In the continental tradition, particularly in France and Germany, the general interest is served by the State. In the more liberal British and American tradition, the general interest is merely the addition of individual interests, the market being thus able to serve the latter. This assertion, which is essential for the way competition law and the public service are articulated, is questioned in continental culture, particularly in France.
In this historical, philosophical and cultural context, Regulation can have the function of balancing the principle of competition which would be limited to the particular interests of those who have the ability to be market players on account of their solvency and knowledge , and the general interest that cares and the interest of the weak (in money, knowledge, technical skills) and the interest of the social group in the long term.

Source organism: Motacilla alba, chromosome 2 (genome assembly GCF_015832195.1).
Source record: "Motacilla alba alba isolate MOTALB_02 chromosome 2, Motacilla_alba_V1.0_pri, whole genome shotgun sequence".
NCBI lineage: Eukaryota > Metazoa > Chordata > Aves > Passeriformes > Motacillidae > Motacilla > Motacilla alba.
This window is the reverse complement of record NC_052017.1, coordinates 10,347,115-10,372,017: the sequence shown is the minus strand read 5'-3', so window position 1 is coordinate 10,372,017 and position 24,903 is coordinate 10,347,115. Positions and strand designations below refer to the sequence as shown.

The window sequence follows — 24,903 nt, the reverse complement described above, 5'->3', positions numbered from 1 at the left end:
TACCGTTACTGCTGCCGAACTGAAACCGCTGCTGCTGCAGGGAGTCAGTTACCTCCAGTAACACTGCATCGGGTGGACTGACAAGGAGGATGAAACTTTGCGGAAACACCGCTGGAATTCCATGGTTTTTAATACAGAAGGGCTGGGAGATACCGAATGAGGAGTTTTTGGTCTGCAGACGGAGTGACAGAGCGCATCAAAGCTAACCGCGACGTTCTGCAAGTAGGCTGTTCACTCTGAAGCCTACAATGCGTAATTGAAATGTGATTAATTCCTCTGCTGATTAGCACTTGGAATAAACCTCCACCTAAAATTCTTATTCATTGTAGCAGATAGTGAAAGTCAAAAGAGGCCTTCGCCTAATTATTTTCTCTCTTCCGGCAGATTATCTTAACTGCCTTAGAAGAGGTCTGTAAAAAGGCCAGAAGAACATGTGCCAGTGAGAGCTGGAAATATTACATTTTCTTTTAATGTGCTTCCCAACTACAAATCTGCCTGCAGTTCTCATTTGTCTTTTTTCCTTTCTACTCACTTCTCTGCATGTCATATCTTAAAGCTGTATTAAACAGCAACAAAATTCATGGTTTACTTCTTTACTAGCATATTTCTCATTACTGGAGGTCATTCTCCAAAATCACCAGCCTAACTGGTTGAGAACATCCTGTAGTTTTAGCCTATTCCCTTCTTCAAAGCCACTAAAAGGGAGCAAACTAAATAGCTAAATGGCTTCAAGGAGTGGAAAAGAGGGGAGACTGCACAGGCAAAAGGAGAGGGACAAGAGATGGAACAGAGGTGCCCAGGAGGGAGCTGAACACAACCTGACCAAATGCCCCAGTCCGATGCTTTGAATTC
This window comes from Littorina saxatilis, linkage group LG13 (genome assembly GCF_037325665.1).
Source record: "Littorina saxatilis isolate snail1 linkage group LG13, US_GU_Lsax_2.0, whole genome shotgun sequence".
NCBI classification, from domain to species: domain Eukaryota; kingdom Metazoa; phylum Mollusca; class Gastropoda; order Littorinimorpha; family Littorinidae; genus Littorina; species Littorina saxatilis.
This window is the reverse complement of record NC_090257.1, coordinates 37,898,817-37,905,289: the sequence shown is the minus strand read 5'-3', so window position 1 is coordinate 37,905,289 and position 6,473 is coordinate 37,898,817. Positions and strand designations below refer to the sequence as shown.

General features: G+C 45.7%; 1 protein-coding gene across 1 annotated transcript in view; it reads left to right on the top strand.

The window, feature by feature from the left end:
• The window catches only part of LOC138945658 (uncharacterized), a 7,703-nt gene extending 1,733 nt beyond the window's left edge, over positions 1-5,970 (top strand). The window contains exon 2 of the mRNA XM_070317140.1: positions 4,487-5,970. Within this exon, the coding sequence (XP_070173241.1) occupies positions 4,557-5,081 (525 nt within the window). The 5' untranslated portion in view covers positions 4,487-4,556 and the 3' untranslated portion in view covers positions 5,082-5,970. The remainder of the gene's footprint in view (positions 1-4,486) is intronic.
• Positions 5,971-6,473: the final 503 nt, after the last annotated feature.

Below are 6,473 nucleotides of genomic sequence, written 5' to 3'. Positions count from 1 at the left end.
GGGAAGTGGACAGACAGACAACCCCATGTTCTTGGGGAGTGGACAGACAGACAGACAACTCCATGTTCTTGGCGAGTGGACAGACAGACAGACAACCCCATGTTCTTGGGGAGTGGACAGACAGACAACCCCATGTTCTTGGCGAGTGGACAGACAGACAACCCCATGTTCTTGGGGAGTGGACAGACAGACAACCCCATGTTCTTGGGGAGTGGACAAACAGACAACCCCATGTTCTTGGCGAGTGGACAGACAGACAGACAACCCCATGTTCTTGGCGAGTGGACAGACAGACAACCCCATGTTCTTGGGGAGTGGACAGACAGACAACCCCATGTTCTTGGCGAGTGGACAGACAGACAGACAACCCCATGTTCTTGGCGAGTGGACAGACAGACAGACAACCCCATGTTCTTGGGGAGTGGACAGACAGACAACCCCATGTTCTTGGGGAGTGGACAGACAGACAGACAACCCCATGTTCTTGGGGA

This general interest has long been expressed through the French notion of public service. It was still reflected in the theory of Regulation when it is the policy that imposes that competition should give way to a consideration that is contrary to it, for example access to a common good such as health or education.
Today, by the concepts of Compliance and, adjacent to it, Corporate Social Responsibility, it is possible that the general interest is the notion on which "public interest entities" can find themselves, in order to serve a Interest that goes beyond the people who compose, direct and serve these entities, whether public (state) or private (large international groups, crucial operators).